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The effect of exercise training on fitness in multiple sclerosis: A meta-analysis

M.E. Platta, I. Ensari, R.W. Motl, L.A. Pilutti

Archives of Physical Medicine and Rehabilitation, Available online 16 February 2016

Abstract
 

Objective

To provide a quantitative synthesis of randomized controlled trials (RCTs) examining the effect of exercise training on muscular and cardiorespiratory fitness in persons with multiple sclerosis (MS).

Data Sources

Three electronic databases, PubMed, Google Scholar, and Web of Science, were searched for all relevant articles published up until October 2014.

Study Selection

Keywords included exercise or aerobic or strength or resistance training or cardiorespiratory and multiple sclerosis. Trials examining the effect of exercise training on muscular and/or cardiorespiratory fitness parameters were included.

Data Extraction

The initial search yielded 1501 articles; of these, 62 were reviewed in detail, and 20 RCTs met the inclusion criteria and provided enough data to compute effect sizes (ESs) (Cohen d). The meta-analyses was conducted using a random effects model to compute the overall or mean ES per fitness parameter.

Data Synthesis

The mean ES was .27 (SE=.05; 95% confidence interval [CI], .17–.38; z=5.05; P<.001) for muscular fitness outcomes and .47 (SE=.09; 95% CI, .30–.65; z=5.4; P<.001) for cardiorespiratory fitness outcomes. The weighted mean ES was not heterogeneous for muscular (Q13=11.09, P=.60, I2=.00) or cardiorespiratory (Q9=7.83, P=.55, I2=.00) fitness outcomes.

Conclusions

The cumulative evidence supports that exercise training is associated with changes in muscular (small in magnitude) and cardiorespiratory (moderate in magnitude) fitness outcomes in persons with MS. Such an indication of magnitude is important for clinical research and practice by providing an evidence-based estimate of the actual benefit that exercise training confers on physiological fitness.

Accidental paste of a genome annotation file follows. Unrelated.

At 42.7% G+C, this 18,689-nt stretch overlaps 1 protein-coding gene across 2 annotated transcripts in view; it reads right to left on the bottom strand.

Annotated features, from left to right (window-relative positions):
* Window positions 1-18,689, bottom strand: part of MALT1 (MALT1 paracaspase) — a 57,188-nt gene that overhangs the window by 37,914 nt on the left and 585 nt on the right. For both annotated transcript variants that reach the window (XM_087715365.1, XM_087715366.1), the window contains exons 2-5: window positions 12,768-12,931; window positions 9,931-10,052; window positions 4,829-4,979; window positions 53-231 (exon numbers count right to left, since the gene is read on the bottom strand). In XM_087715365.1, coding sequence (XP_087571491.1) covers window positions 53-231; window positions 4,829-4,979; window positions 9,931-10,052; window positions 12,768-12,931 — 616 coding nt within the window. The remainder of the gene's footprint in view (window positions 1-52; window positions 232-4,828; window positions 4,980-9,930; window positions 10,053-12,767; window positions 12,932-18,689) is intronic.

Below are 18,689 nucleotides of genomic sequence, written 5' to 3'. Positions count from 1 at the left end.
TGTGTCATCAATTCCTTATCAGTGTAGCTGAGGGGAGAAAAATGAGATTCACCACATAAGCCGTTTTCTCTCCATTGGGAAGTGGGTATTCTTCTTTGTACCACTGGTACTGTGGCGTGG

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About the Editors

  • Prof Timothy Vartanian

    Timothy Vartanian, Professor at the Brain and Mind Research Institute and the Department of Neurology, Weill Cornell Medical College, Cornell...
  • Dr Claire S. Riley

    Claire S. Riley, MD is an assistant attending neurologist and assistant professor of neurology in the Neurological Institute, Columbia University,...
  • Dr Rebecca Farber

    Rebecca Farber, MD is an attending neurologist and assistant professor of neurology at the Neurological Institute, Columbia University, in New...

This online Resource Centre has been made possible by a donation from EMD Serono, Inc., a business of Merck KGaA, Darmstadt, Germany.

Note that EMD Serono, Inc., has no editorial control or influence over the content of this Resource Centre. The Resource Centre and all content therein are subject to an independent editorial review.

The Grant for Multiple Sclerosis Innovation
supports promising translational research projects by academic researchers to improve understanding of multiple sclerosis (MS) for the ultimate benefit of patients.  For full information and application details, please click here

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